Medicare may provide assistance in your home, including physical therapists, occupational therapists, speech therapists, nursing, and home aide services. On this page you will find:
Option One: Start by Looking into Medicaid
If your goal is home aides (help with bathing, dressing, eating, shopping, cooking, cleaning, etc) start by looking into Medicaid, not Medicare. So far, 100% of our readers report that this is the better program for home aides: How To Apply for a Medicaid Home Aide
Option Two: If You Have Too Much Money for Medicaid
Many people on Medicare assume (wrongly) that they won’t be eligible for the Medicaid home aide services. Don’t give up hope without looking into it. Even people with too much money for Medicaid, sometimes are able to till qualify for the Medicaid home aide programs. Here is what to do When You Have Too Much Money for Medicaid Home Aides
Option Three: Medicare Home Visits from Doctors and Practitioners
In some areas, doctors, nurses, physical therapists, and other practitioners will come do home visits in your house. Medicare pays for this service. This is a great service, because it’s easy! You don’t have to apply for it! If it is available in your area, all you do is call and schedule an appointment. Learn more about where to find doctors that provide this service: How to Get a Doctor to Come to Your House
Option Four: Medicare Home Health
Medicare Home Health is a program you apply for and enroll in. Once you are in the program, you can get visits from a nurse, Social Worker, home aide and/or physical therapist. It is run through home care agencies. Here is who qualifies for Medicare Home Health:
🌷 One: You must be homebound. Medicare definition of “homebound”. You do not need to be in your home 100% of the time: You need the help of another person or special equipment (walker, wheelchair, crutches) to leave your home or your doctor believes that leaving your home would be harmful to your health. And it is difficult for you to leave your home and you typically cannot do so.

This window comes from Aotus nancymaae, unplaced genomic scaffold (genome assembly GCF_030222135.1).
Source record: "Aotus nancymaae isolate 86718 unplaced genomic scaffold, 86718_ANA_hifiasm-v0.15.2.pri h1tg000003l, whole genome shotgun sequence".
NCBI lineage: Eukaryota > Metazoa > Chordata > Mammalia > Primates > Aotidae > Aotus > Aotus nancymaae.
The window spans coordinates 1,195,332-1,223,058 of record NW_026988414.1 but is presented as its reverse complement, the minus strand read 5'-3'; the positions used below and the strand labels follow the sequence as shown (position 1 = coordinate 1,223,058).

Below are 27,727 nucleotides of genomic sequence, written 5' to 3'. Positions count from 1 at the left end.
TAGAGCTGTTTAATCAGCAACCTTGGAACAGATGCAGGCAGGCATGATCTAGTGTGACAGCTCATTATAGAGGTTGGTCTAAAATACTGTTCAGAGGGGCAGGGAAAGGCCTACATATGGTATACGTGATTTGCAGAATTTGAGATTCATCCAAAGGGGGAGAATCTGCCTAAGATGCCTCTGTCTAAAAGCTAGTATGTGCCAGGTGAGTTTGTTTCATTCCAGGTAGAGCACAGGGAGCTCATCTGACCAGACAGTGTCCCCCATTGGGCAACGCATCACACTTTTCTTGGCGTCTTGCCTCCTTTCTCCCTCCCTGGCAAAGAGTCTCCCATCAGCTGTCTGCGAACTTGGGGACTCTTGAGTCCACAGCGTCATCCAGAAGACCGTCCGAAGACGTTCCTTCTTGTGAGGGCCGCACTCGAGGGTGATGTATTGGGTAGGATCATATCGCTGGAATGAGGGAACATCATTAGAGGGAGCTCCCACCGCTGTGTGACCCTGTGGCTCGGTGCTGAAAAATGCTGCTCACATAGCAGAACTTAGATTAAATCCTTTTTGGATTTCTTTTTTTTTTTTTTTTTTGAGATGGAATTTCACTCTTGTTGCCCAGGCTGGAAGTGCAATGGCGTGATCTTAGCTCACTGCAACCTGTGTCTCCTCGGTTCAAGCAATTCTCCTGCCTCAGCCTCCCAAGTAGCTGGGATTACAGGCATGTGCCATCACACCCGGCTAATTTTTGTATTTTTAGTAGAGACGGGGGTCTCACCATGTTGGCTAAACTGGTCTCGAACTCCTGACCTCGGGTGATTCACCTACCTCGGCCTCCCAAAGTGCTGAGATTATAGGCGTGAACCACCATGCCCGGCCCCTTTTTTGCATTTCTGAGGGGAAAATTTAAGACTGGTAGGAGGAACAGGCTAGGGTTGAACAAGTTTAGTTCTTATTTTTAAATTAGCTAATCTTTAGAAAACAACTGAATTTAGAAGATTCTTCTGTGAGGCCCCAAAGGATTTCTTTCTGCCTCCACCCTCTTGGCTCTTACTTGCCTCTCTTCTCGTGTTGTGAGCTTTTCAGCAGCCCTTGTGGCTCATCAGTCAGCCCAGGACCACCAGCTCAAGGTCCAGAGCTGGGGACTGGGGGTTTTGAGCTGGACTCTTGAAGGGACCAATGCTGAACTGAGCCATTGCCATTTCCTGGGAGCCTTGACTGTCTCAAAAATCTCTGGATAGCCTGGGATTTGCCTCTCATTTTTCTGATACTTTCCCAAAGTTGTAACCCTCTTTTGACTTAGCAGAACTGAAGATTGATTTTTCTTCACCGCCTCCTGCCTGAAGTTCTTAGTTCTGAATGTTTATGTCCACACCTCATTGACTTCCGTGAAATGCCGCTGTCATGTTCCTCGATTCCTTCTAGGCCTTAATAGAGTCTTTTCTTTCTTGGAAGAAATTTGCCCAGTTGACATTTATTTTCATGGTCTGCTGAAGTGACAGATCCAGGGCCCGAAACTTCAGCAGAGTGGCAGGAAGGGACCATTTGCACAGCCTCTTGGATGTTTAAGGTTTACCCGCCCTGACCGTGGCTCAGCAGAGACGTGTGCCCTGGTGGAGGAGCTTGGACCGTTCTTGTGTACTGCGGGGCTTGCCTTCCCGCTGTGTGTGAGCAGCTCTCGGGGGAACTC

🌷 Two: You must need skilled care. You need intermittent skilled care (somewhere between once a day and once every sixty days). Skilled nursing care or skilled physical or speech therapy.
🌷 Three: Your doctor signs a home health certification. You need a face-to-face visit with a doctor to get this filled out. In some cases, this can be done by video conference. A Medicare Home Care Agency should be able to give you this form or help you make arrangements to meet with a doctor.
Once you are in the program, you may be eligible for:
🌷 Skilled nursing services up to 28 hours per week. (35 hours in unusual cases). Examples of services: injections, tube feedings, catheter changes, and wound care.
🌷 Home health aide for personal care (services may be very limited).
🌷 Physical, speech and occupational therapy services
🌷 Medical Social Work. Talk to a Social Worker.
How to apply:
🌷 Azalea was shared some great tips on exactly what she did to qualify: How I Got Physical, Speech and Occupational Therapy at Home
🌷 Learn More About Medicare Home Care
🌷 Find a Medicare Home Care Agency
🌷 Medicare policy on qualifying for home care
“I was on Medicare Home Health. They provided me with a home aide 1 hour per week. They sent someone from an agency to help me take a bath. After 6 months, they stopped sending anyone.
“Then I switched to the Medicaid program. Now I get 31 hours per week for my home aides and they don’t send someone from an agency. I can choose who I want to be my aide, so I chose my sister. She helps me with bathing, dressing, shopping, cooking, cleaning, and driving me to doctors, and she is paid through the state.”
Option Five: More Options
Other programs that provide home aides and home services: How to Get a Caregiver
Small warning: If you have ME or CFS, physical and occupational therapy should be done by someone knowledgable about your condition. Learn more about this.
Some people are told that Medicare home care is only available short term. This is not true and you can appeal this decision. Medicaid home care is ongoing and our readers have not reported any problems with length of time.
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Updated January 2019. If you found this page helpful, please share it with others by pressing one of these magic little buttons: